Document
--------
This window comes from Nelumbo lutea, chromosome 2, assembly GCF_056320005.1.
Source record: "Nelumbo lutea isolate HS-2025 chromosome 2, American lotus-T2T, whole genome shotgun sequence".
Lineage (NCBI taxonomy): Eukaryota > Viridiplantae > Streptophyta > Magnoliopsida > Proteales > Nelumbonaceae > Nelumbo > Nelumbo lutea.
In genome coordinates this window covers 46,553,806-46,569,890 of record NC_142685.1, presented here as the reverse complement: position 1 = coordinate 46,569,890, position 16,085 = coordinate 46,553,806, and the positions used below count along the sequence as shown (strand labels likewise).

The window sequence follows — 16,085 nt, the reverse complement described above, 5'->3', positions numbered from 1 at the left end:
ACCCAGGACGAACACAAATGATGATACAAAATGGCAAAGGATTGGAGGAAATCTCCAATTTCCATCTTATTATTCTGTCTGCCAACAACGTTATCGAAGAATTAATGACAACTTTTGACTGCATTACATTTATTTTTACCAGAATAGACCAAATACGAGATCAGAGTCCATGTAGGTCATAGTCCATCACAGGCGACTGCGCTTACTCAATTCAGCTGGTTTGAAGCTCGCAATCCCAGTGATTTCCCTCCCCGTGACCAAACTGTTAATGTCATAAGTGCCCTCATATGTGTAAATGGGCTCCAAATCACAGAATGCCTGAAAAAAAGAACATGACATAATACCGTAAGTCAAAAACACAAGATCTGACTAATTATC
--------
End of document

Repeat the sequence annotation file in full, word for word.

This window comes from Nelumbo lutea, chromosome 2, assembly GCF_056320005.1.
Source record: "Nelumbo lutea isolate HS-2025 chromosome 2, American lotus-T2T, whole genome shotgun sequence".
Lineage (NCBI taxonomy): Eukaryota > Viridiplantae > Streptophyta > Magnoliopsida > Proteales > Nelumbonaceae > Nelumbo > Nelumbo lutea.
In genome coordinates this window covers 46,553,806-46,569,890 of record NC_142685.1, presented here as the reverse complement: position 1 = coordinate 46,569,890, position 16,085 = coordinate 46,553,806, and the positions used below count along the sequence as shown (strand labels likewise).

The window sequence follows — 16,085 nt, the reverse complement described above, 5'->3', positions numbered from 1 at the left end:
ACCCAGGACGAACACAAATGATGATACAAAATGGCAAAGGATTGGAGGAAATCTCCAATTTCCATCTTATTATTCTGTCTGCCAACAACGTTATCGAAGAATTAATGACAACTTTTGACTGCATTACATTTATTTTTACCAGAATAGACCAAATACGAGATCAGAGTCCATGTAGGTCATAGTCCATCACAGGCGACTGCGCTTACTCAATTCAGCTGGTTTGAAGCTCGCAATCCCAGTGATTTCCCTCCCCGTGACCAAACTGTTAATGTCATAAGTGCCCTCATATGTGTAAATGGGCTCCAAATCACAGAATGCCTGAAAAAAAGAACATGACATAATACCGTAAGTCAAAAACACAAGATCTGACTAATTATC